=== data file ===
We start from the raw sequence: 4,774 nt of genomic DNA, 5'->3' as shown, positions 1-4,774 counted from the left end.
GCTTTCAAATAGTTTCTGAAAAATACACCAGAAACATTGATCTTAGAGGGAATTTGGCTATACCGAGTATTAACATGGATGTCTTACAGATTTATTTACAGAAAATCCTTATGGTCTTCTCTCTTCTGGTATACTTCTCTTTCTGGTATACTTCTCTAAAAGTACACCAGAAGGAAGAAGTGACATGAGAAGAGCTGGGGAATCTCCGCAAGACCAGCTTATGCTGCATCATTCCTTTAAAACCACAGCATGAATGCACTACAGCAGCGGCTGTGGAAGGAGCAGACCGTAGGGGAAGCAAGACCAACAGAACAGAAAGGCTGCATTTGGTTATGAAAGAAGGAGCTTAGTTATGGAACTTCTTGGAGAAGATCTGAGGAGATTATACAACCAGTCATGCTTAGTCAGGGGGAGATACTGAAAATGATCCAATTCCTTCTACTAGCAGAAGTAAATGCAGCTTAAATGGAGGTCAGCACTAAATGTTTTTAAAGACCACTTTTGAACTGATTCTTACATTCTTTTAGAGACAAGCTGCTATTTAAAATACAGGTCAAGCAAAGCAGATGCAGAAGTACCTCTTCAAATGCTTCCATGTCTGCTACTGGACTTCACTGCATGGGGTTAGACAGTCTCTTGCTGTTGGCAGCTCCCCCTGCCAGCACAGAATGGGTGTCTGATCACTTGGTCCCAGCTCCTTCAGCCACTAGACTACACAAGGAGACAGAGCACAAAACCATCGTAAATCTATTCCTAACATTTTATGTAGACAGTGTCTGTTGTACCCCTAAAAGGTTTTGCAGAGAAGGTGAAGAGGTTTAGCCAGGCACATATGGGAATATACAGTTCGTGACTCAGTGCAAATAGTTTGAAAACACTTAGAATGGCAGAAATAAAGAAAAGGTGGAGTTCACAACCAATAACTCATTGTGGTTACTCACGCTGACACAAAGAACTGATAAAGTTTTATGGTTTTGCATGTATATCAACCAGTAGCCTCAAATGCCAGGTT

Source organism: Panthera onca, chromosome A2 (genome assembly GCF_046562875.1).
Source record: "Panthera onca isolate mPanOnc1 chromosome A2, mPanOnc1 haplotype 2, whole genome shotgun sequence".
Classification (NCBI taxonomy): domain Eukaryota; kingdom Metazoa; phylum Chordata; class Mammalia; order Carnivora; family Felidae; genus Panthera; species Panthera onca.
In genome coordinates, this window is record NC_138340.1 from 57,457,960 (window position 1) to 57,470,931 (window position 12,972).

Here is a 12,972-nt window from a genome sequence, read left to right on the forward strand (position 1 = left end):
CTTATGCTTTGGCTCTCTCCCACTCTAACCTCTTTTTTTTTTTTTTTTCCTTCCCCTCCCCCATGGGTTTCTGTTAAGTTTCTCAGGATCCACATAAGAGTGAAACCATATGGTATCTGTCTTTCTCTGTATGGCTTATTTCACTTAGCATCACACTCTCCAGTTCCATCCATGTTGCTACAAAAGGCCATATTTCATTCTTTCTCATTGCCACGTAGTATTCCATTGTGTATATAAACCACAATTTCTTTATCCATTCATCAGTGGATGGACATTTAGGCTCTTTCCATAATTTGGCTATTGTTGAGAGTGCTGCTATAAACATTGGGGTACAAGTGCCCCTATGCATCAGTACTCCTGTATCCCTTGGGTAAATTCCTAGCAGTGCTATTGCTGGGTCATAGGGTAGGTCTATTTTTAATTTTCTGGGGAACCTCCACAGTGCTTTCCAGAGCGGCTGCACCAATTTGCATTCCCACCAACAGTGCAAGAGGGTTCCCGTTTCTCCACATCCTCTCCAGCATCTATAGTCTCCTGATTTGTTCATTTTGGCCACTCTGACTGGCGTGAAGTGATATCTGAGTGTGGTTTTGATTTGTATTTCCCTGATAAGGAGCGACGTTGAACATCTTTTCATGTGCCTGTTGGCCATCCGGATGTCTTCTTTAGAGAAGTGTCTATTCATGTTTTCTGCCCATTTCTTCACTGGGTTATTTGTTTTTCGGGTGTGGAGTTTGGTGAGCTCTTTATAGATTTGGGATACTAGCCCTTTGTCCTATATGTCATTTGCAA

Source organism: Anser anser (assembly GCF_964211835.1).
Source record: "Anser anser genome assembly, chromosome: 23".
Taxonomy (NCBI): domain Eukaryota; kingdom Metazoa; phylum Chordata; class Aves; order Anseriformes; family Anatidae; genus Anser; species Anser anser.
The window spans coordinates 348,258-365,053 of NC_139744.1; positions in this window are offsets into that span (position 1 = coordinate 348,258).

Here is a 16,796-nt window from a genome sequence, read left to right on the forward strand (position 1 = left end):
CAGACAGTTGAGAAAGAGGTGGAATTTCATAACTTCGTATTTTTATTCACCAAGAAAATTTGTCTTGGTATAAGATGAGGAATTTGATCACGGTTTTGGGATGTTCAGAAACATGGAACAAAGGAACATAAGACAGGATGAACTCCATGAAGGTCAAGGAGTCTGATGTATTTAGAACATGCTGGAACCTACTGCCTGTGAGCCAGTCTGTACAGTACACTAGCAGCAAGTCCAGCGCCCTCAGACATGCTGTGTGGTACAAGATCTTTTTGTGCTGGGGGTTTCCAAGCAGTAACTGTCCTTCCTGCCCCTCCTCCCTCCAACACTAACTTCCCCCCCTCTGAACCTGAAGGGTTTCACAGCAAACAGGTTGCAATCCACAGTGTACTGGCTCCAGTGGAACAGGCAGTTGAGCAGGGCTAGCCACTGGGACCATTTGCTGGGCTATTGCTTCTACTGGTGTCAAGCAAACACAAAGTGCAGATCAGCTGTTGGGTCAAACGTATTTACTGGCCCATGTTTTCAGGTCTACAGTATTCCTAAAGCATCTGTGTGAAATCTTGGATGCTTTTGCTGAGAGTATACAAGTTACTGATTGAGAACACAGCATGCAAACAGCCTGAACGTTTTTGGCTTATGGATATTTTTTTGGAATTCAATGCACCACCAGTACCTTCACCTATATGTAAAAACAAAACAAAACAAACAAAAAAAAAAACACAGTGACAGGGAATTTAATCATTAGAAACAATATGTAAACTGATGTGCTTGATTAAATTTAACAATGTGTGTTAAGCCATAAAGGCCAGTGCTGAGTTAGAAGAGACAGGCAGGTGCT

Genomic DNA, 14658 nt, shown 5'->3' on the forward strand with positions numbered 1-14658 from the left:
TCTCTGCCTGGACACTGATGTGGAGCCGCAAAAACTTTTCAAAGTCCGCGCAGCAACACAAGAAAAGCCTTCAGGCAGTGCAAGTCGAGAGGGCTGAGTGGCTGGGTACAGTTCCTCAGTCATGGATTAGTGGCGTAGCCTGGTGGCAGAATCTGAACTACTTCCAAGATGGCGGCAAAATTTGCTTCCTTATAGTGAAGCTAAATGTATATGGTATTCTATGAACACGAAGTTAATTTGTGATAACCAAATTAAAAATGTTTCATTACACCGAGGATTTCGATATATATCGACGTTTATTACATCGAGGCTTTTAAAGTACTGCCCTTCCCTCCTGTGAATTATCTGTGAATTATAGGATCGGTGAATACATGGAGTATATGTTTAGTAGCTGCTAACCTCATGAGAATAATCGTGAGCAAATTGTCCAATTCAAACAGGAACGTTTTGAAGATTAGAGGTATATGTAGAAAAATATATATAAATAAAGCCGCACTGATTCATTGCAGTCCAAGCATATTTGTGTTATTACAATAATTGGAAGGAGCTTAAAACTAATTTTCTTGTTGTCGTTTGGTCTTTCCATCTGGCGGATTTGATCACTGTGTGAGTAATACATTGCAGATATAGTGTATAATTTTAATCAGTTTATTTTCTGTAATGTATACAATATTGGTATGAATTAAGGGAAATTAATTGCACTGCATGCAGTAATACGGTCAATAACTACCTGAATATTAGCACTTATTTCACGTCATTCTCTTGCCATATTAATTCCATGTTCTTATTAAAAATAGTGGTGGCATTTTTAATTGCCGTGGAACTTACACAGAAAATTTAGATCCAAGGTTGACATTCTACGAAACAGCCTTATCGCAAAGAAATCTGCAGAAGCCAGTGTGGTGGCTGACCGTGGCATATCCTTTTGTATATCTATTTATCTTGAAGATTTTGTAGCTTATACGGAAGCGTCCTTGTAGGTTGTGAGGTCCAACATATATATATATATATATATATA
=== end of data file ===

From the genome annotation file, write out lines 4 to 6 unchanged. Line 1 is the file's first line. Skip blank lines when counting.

Source record: "Panthera onca isolate mPanOnc1 chromosome A2, mPanOnc1 haplotype 2, whole genome shotgun sequence".
Classification (NCBI taxonomy): domain Eukaryota; kingdom Metazoa; phylum Chordata; class Mammalia; order Carnivora; family Felidae; genus Panthera; species Panthera onca.
In genome coordinates, this window is record NC_138340.1 from 57,457,960 (window position 1) to 57,470,931 (window position 12,972).